William Edington

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William Edington
Bishop of Winchester
Effigy of William Edington in Winchester Cathedral
Effigy of William Edington in Winchester Cathedral.
Province Canterbury
Diocese Winchester
Appointed 9 December 1345
Term ended 6 or 7 October 1366
Predecessor Adam Orleton
Successor William of Wykeham
Other posts
Orders
Consecration 14 May 1346
Personal details
Died 6 or 7 October 1366
Bishop's Waltham
Buried Winchester Cathedral
Nationality English
Denomination Roman Catholic
Previous post Keeper of the wardrobe

William Edington (died 6 or 7 October 1366) was an English bishop and administrator. He served as bishop of Winchester from 1346 until his death, Keeper of the wardrobe from 1341 to 1344, treasurer from 1344 to 1356, and finally as chancellor from 1356 until he retired from royal administration in 1363. Edington’s reforms of the administration — in particular of royal finances — had wide-ranging consequences, and contributed to the English military efficiency in the early stages of the Hundred Years' War. As bishop of Winchester he was responsible for starting an extensive rebuilding of Winchester Cathedral, and for founding Edington Priory, the church of which still stands today.

Royal service[edit]

Edington's parents were Roger and Amice of Edington near Westbury, Wiltshire. Though it has been claimed that he was educated at Oxford, there seems to be no support for this.[1] His first patron, however, was the Oxford chancellor Gilbert Middleton, who was also a royal counsellor. When Middleton died in 1331, Edington entered the service of Middleton’s friend, Adam Orleton, bishop of Winchester. Through Orleton, Edington’s abilities were brought to the attention of King Edward III, and in 1341 the king named him keeper of the wardrobe. The position was an important one; the wardrobe functioned as the treasury while the king was on campaign, and Edward strongly resisted any attempts to limit this royal prerogative.

Edward III in Cassell's History of England (1902)

The king must have been impressed by Edington’s performance, because in 1344 he made him treasurer of the realm, a position he held for the exceptionally long period of twelve years.[2] This was a job fraught with problems, as the nation was in serious financial difficulties by the mid-1340s. The treasury was in great debt from the heavy demands of the early stages of the Hundred Years' War. By then reneging on his debts, the king had lost public confidence, and struggled to obtain new loans. Edington saw the need to bring all royal expenditure under the oversight of the exchequer. This did not entail controlling the king’s use of his resources — a move Edward would have resented greatly — but simply attempting to budget all revenues and expenses. By the early 1360s this was largely achieved; a testimony to the capabilities and energy of Edington as an administrator.[2] In 1356 he was named chancellor, a post he held until his retirement from the national scene in 1363,[3] possibly for health reasons.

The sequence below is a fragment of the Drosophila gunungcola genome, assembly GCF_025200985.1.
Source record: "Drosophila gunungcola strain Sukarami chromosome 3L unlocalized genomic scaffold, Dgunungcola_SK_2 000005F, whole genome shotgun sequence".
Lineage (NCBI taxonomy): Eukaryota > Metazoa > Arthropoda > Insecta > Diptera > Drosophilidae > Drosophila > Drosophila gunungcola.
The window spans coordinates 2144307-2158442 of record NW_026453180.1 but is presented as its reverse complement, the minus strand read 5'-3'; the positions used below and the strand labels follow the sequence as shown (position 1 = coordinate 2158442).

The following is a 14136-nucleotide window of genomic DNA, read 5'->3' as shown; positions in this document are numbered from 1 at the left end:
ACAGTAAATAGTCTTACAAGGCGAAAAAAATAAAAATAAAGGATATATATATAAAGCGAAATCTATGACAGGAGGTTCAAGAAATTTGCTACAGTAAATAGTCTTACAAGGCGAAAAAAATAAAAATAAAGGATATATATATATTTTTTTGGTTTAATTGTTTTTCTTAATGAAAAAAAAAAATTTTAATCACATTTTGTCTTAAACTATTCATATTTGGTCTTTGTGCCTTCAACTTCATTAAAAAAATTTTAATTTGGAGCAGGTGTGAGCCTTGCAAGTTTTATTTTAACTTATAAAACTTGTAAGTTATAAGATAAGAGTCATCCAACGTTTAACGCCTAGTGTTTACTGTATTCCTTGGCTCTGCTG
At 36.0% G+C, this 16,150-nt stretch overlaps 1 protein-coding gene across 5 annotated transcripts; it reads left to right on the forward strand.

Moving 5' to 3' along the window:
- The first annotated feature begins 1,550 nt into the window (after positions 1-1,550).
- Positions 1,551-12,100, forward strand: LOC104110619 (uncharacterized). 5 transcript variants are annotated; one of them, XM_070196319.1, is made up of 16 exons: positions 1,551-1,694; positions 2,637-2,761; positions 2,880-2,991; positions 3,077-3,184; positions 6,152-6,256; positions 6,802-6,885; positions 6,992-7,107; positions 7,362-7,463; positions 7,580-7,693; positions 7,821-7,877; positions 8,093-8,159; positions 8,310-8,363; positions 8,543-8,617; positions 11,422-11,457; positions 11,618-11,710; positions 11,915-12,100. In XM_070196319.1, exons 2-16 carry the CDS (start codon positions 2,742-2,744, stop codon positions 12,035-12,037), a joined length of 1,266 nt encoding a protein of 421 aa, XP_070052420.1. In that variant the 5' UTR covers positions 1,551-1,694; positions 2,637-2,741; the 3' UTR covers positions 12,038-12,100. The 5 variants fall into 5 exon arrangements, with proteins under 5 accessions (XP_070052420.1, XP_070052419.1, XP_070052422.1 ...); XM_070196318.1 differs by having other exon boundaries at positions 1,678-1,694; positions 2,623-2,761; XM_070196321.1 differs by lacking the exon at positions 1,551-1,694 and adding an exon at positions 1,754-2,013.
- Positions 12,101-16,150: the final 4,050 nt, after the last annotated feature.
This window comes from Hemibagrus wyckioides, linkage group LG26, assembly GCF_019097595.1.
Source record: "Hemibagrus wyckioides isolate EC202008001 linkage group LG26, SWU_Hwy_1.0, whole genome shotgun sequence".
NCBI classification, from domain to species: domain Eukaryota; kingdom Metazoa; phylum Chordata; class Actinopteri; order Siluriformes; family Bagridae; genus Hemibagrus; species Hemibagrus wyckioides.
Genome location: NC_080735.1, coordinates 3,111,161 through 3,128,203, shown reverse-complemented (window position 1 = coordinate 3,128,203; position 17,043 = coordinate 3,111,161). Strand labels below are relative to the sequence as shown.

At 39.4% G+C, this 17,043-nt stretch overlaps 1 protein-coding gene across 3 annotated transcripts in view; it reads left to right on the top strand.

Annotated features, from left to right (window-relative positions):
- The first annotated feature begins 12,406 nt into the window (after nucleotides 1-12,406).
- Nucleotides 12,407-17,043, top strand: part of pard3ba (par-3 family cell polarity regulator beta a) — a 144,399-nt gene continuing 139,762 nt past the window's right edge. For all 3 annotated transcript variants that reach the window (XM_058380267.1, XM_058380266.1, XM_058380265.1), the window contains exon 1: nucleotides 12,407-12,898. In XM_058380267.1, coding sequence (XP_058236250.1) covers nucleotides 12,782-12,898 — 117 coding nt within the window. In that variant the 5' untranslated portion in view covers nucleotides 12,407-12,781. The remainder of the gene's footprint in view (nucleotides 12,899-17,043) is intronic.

Ecclasiastical career[edit]

While serving in these positions, Edington also held ecclesiastical benefices. In 1335 Orleton collated him to the rectory of Cheriton, Hampshire, and from 1335 to 1346 he was master of St Cross Hospital in Winchester. Also the king was eager to reward his capable servant; in 1341 he was given the prebend of Leighton Manor (Lincoln), by 1344 he also held that of Netheravon (Salisbury), and by 1345 that of Putston (Hereford).[1] This level of pluralism was not unusual at the time. His greatest preferment, however, came with his papal appointment – on the king’s request – to the see of Winchester in 1345. This was the richest see in England, considered second only to the archbishopric of Milan.[1]

Edington Priory in 1826.

The monks of Winchester had already elected one of their own numbers, but this was over-ruled, and Edington was consecrated in 1346. As a bishop he was necessarily much absent, even with the relatively short distance between Westminster and Winchester. He was not entirely detached from his episcopal duties, however. He used the see as a source for extensive nepotism, yet he also initiated wide-ranging building works on the nave of the cathedral. Meanwhile, in 1351, he founded an Augustinian priory at his birthplace of Edington. Although most of the priory has been demolished, the church still stands, as a good example of the transition between the decorated and perpendicular style of church-building.

In May 1366, as a final sign of royal gratitude, King Edward had Edington elected archbishop of Canterbury. Edington, however, declined on the grounds of failing health. Five months later, on 6 or 7 October 1366, he died at Bishop's Waltham. He is buried in Winchester Cathedral, where his effigy can be seen in the chantry chapel he himself had built in the nave.

Notes[edit]

  1. ^ a b c R. G. Davies, 'Edington, William'.
  2. ^ a b W. M. Ormrod, The Reign of Edward III, pp. 88–9.
  3. ^ Fryde, E. B.; Greenway, D. E.; Porter, S.; Roy, I. (1996). Handbook of British Chronology (Third revised ed.). Cambridge: Cambridge University Press. p. 86. ISBN 0-521-56350-X. 

References[edit]

  • Davies, R. G. (2004). 'Edington, William (d. 1366)', Oxford Dictionary of National Biography. Oxford University Press, Oxford. (Online article (paysite). Retrieved on 9 August 2006)
  • Ormrod, W. M. (1990). The Reign of Edward III, pp. 86–90. New Haven & London: Yale University Press. ISBN 0-300-04876-9.

Further reading[edit]


Political offices
Preceded by
William Cusance
Lord High Treasurer
1344–1356
Succeeded by
John Sheppey
Preceded by
John Thoresby
Lord Chancellor
1356–1363
Succeeded by
Simon Langham
Catholic Church titles
Preceded by
Adam Orleton
Bishop of Winchester
1345–1366
Succeeded by
William of Wykeham
Preceded by
Simon Islip
(archbishop)
Archbishop-elect of Canterbury
1366
Succeeded by
Simon Langham
(archbishop)